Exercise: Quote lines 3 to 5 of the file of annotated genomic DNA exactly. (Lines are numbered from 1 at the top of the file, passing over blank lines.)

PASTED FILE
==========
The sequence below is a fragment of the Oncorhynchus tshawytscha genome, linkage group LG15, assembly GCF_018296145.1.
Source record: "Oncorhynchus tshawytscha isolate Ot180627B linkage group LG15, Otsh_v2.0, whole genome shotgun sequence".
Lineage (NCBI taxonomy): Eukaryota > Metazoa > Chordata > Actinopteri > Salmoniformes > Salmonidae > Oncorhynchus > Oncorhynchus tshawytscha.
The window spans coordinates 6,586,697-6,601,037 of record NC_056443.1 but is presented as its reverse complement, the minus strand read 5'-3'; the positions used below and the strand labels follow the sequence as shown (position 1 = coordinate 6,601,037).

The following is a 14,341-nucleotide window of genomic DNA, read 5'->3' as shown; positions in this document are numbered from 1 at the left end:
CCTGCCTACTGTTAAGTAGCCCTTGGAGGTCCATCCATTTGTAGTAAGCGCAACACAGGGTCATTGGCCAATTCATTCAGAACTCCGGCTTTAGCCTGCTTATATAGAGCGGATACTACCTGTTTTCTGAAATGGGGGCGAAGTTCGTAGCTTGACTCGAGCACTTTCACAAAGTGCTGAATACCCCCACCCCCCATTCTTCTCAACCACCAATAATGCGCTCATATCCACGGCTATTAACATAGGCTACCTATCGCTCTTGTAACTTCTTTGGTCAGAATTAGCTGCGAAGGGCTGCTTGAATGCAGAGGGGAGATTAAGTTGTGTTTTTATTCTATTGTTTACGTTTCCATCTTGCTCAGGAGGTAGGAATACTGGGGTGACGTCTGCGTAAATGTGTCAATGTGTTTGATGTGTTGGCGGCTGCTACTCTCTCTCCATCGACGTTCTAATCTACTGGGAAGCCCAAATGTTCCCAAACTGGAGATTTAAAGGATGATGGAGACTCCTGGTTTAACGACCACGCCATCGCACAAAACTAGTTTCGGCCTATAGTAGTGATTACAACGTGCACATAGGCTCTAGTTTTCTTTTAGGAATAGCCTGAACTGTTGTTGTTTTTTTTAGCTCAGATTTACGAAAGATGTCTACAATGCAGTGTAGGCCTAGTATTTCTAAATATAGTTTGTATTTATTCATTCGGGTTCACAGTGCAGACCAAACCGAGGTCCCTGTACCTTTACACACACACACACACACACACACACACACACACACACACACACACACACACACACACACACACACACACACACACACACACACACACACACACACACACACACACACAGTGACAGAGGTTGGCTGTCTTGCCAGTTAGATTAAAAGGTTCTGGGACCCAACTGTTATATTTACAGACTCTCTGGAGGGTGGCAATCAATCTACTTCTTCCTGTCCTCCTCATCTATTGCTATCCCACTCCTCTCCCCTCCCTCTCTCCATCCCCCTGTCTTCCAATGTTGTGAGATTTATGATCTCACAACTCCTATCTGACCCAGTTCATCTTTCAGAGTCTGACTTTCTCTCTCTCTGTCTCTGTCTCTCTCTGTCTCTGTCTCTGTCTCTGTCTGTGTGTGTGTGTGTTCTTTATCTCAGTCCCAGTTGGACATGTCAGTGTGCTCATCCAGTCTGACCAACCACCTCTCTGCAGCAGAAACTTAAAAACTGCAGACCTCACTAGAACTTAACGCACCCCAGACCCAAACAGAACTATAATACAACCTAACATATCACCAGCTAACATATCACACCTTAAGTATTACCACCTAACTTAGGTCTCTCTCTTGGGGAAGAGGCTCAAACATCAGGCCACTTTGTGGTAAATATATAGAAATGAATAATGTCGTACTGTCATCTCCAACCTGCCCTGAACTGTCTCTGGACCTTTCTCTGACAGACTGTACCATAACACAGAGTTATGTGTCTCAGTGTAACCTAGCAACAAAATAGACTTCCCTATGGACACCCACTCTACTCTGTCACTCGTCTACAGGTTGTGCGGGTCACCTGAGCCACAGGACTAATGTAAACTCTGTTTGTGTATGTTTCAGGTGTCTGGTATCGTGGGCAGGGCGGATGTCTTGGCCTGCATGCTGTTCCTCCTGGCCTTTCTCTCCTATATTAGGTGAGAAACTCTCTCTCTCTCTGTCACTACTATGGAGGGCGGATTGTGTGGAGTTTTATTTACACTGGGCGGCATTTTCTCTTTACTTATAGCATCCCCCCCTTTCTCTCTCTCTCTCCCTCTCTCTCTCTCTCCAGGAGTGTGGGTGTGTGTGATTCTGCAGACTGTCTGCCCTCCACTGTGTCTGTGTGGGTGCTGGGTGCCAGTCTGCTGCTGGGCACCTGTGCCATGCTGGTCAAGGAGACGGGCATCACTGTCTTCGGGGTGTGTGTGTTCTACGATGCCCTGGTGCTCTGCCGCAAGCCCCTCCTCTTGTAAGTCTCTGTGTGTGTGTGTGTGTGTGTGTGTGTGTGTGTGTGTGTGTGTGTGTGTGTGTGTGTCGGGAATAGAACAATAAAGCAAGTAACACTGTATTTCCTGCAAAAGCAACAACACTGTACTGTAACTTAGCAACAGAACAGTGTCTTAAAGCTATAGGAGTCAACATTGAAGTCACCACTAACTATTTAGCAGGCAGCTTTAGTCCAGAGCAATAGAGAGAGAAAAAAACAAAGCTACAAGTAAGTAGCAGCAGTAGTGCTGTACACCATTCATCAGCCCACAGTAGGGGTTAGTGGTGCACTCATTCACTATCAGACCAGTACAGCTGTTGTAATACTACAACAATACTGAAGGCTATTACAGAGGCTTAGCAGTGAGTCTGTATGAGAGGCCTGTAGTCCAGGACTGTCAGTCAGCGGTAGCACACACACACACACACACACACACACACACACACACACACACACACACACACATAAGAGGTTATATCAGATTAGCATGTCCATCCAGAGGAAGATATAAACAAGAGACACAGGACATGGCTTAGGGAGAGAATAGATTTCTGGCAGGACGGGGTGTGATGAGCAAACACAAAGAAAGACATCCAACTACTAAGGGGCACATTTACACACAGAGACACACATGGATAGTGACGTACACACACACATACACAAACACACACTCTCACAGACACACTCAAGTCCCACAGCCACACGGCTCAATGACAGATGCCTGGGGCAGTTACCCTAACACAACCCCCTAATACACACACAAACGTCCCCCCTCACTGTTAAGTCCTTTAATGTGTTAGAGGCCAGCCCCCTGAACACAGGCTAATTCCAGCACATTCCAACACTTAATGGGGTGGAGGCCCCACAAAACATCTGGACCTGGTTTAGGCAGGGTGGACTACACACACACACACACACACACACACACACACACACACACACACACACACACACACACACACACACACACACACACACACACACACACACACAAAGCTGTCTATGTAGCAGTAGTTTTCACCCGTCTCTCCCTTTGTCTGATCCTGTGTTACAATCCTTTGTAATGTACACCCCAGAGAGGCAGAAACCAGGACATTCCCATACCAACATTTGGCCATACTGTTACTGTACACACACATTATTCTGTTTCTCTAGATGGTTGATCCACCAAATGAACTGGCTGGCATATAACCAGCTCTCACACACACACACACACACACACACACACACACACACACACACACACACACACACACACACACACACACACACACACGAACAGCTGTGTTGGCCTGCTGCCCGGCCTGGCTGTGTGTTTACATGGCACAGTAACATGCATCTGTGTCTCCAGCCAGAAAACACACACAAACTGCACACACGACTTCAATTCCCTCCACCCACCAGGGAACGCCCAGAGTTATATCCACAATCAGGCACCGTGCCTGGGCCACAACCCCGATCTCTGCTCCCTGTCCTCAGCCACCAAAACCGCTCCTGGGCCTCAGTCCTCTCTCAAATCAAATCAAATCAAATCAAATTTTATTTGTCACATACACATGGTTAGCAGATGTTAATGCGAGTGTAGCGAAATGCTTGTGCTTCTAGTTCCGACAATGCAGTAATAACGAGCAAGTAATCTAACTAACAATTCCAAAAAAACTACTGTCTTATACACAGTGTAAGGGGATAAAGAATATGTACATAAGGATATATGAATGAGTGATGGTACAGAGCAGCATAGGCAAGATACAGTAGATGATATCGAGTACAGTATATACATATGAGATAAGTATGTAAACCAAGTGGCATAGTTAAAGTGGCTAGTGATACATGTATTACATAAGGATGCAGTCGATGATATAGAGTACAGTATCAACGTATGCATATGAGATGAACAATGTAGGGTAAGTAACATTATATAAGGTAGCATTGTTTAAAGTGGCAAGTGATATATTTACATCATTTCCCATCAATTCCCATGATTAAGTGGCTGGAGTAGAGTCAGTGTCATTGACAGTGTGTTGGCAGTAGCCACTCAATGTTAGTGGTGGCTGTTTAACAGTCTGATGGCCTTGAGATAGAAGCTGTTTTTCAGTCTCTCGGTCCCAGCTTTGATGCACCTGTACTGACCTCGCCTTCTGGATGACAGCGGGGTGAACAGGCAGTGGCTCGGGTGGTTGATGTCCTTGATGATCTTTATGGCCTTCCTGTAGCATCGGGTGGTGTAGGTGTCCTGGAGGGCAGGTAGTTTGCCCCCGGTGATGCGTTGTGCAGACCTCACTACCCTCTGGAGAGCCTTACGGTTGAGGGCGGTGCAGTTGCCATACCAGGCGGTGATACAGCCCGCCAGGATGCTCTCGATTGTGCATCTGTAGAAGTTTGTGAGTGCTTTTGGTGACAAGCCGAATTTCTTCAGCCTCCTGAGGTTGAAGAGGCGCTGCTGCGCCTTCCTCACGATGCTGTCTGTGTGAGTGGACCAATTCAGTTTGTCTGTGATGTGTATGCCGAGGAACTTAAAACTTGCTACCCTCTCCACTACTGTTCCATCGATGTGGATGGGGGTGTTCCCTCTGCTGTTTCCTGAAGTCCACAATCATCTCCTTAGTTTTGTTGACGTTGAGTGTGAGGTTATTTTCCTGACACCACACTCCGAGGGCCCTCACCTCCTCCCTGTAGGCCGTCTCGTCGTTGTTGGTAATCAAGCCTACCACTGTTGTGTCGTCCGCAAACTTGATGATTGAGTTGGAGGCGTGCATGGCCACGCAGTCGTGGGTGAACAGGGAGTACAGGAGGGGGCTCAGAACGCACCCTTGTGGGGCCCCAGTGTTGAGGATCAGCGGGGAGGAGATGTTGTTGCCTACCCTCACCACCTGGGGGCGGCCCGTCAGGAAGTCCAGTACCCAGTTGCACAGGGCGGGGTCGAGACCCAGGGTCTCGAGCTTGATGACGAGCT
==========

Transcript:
Lineage (NCBI taxonomy): Eukaryota > Metazoa > Chordata > Actinopteri > Salmoniformes > Salmonidae > Oncorhynchus > Oncorhynchus tshawytscha.
The window spans coordinates 6,586,697-6,601,037 of record NC_056443.1 but is presented as its reverse complement, the minus strand read 5'-3'; the positions used below and the strand labels follow the sequence as shown (position 1 = coordinate 6,601,037).

The following is a 14,341-nucleotide window of genomic DNA, read 5'->3' as shown; positions in this document are numbered from 1 at the left end: